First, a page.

A flaw in Windows Update -- Microsoft's online tool that lets customers update their operating system with patches and fixes -- enabled the MSBlast worm to infect computers that apeared to have already been patched, according to a security expert.
The flaw led to a US Army server, among others, falling victim to MSBlast, according to Russ Cooper, chief scientist at security company TruSecure.
Windows Update works by adding an entry into the system registry every time it installs a patch. When users log on to the update tool, it scans their registry and offers them list of patches that have not yet been installed. Cooper said that this mechanism was found to be flawed.
"We found that people had got the registry key for the patch, but not the file," he said, explaining that the error could be triggered by a number of reasons -- from an incomplete installation to a lack of system resources.
"If you go to Microsoft's site and say, 'tell me if I am up to date', and it says 'you are up to date', but you are not, what are you supposed to do?" he said.
In order to fix the problem, Windows Update should be looking for the actual fix rather than just a registry entry, Cooper argued. This feature is already included in the tool, but is not "fully enabled", Cooper said.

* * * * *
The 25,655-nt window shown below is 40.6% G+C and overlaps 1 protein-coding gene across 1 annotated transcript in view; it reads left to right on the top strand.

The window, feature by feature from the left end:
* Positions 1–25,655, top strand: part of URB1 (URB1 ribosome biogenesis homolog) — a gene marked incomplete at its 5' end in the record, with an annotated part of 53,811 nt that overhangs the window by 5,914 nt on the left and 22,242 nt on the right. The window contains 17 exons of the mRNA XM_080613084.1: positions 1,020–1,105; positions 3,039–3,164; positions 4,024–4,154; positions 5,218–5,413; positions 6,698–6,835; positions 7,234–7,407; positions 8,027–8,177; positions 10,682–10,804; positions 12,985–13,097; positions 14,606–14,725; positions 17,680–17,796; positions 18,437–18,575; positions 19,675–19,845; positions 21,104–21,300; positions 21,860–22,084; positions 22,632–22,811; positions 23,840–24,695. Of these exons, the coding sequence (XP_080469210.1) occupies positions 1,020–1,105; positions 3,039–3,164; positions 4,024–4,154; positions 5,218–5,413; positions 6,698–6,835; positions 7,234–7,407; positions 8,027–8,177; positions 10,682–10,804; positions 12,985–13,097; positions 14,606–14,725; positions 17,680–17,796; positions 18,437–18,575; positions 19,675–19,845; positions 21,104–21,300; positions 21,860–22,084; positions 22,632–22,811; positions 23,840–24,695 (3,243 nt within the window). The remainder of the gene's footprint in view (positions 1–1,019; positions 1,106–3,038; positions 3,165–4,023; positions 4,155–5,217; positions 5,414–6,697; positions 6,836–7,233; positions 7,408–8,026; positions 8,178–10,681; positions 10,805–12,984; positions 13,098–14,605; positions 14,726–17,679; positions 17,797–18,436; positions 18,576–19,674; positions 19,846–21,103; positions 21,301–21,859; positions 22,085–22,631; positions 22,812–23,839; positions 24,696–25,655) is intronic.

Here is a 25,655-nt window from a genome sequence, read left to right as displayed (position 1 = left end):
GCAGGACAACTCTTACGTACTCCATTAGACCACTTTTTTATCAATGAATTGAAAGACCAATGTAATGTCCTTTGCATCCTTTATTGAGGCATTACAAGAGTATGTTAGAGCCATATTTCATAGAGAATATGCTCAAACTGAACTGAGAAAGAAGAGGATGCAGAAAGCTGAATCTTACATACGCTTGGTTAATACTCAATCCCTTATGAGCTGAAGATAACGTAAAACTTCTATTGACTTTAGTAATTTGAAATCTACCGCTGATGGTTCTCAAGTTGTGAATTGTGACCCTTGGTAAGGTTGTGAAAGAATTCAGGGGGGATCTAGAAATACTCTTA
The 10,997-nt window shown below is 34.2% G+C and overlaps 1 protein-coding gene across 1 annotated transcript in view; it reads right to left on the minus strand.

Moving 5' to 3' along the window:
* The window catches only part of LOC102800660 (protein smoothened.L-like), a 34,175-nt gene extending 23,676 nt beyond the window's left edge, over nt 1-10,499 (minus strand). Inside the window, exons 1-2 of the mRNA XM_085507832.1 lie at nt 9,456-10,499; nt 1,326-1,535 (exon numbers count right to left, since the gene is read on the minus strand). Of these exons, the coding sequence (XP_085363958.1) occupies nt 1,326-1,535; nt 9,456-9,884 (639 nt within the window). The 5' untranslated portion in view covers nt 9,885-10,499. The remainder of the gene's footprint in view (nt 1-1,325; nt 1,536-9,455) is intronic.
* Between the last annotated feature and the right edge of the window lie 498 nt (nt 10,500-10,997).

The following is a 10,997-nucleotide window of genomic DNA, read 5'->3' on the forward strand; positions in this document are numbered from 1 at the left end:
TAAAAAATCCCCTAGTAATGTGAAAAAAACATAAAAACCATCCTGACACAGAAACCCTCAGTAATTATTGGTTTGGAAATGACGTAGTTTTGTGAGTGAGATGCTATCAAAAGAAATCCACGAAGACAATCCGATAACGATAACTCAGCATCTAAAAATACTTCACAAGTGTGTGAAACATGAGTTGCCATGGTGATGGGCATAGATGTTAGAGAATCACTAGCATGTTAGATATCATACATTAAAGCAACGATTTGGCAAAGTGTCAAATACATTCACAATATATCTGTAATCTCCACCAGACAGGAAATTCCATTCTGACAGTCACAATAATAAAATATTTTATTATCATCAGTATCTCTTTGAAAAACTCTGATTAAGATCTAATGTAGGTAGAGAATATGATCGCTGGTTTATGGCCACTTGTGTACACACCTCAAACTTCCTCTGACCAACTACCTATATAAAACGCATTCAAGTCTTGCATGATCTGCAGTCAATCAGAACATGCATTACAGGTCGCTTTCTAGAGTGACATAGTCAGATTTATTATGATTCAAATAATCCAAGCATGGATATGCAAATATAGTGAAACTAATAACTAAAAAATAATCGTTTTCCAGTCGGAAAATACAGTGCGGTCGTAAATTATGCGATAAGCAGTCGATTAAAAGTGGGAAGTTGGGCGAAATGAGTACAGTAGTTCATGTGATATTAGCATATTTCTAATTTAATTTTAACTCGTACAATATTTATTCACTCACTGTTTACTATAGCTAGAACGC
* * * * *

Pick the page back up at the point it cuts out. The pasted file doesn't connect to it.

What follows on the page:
He recommends that users should run the Microsoft Baseline Security Analyzer (MBSA) as an alternative to Windows Update for checking to see if patches have been correctly installed. MBSA is also designed to look for security problems in the Windows registry and can be downloaded free from Microsoft's Web site.
Microsoft did not respond to requests for comment on the Windows Update issue.
Patching has been a thorn in Microsoft's side, with companies complaining that it takes far too long to implement patches because of the compatibility testing that is necessary before deploying them to thousands of servers and desktops. Additionally, the sheer volume of patches being generated by Microsoft means that companies are finding it difficult to keep up.
Stuart Okin, chief security officer at Microsoft UK, admitted that Microsoft customers spend too much time fixing their systems: "Our customers don't necessarily have the programmes, processes and environments in place to deal with dynamic changes," he said. He admitted that companies have had problems deploying the patch to thousands of workstations or servers "within the space of four weeks" -- approximately the time between when the vulnerability was discovered and the worm was released.
Last year, Microsoft launched its Trustworthy Computing Initiative, which included retraining its programmers to ensure their code was written with security in mind and involved an overhaul of its entire patching system.
Okin said that within two years, Microsoft will have made significant changes to its Windows Update service. The company is planning on introducing a single update source -- probably called Microsoft Update -- which will be capable of updating all of the Microsoft products installed on a computer.
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